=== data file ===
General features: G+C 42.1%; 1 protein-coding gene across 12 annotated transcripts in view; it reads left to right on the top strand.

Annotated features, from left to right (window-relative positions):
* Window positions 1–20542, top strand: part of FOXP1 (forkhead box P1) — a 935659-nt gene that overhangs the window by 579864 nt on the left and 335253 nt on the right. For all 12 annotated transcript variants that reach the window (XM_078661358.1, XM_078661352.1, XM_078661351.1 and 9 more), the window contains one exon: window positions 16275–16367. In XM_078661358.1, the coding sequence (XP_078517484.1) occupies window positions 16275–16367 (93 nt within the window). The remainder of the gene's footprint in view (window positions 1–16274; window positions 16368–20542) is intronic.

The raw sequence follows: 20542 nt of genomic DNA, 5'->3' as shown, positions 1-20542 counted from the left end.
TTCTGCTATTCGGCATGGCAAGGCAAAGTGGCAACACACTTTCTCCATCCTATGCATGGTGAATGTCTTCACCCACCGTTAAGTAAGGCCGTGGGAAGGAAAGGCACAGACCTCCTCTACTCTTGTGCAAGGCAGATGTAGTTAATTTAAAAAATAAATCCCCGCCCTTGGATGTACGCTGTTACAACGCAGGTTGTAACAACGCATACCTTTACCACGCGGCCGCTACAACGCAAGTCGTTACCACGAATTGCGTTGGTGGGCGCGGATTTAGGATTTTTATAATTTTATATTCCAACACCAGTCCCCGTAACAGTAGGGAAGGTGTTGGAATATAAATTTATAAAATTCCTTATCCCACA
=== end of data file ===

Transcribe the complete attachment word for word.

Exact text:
General features: G+C 42.1%; 1 protein-coding gene across 12 annotated transcripts in view; it reads left to right on the top strand.

Annotated features, from left to right (window-relative positions):
* Window positions 1–20542, top strand: part of FOXP1 (forkhead box P1) — a 935659-nt gene that overhangs the window by 579864 nt on the left and 335253 nt on the right. For all 12 annotated transcript variants that reach the window (XM_078661358.1, XM_078661352.1, XM_078661351.1 and 9 more), the window contains one exon: window positions 16275–16367. In XM_078661358.1, the coding sequence (XP_078517484.1) occupies window positions 16275–16367 (93 nt within the window). The remainder of the gene's footprint in view (window positions 1–16274; window positions 16368–20542) is intronic.

The raw sequence follows: 20542 nt of genomic DNA, 5'->3' as shown, positions 1-20542 counted from the left end.
TTCTGCTATTCGGCATGGCAAGGCAAAGTGGCAACACACTTTCTCCATCCTATGCATGGTGAATGTCTTCACCCACCGTTAAGTAAGGCCGTGGGAAGGAAAGGCACAGACCTCCTCTACTCTTGTGCAAGGCAGATGTAGTTAATTTAAAAAATAAATCCCCGCCCTTGGATGTACGCTGTTACAACGCAGGTTGTAACAACGCATACCTTTACCACGCGGCCGCTACAACGCAAGTCGTTACCACGAATTGCGTTGGTGGGCGCGGATTTAGGATTTTTATAATTTTATATTCCAACACCAGTCCCCGTAACAGTAGGGAAGGTGTTGGAATATAAATTTATAAAATTCCTTATCCCACA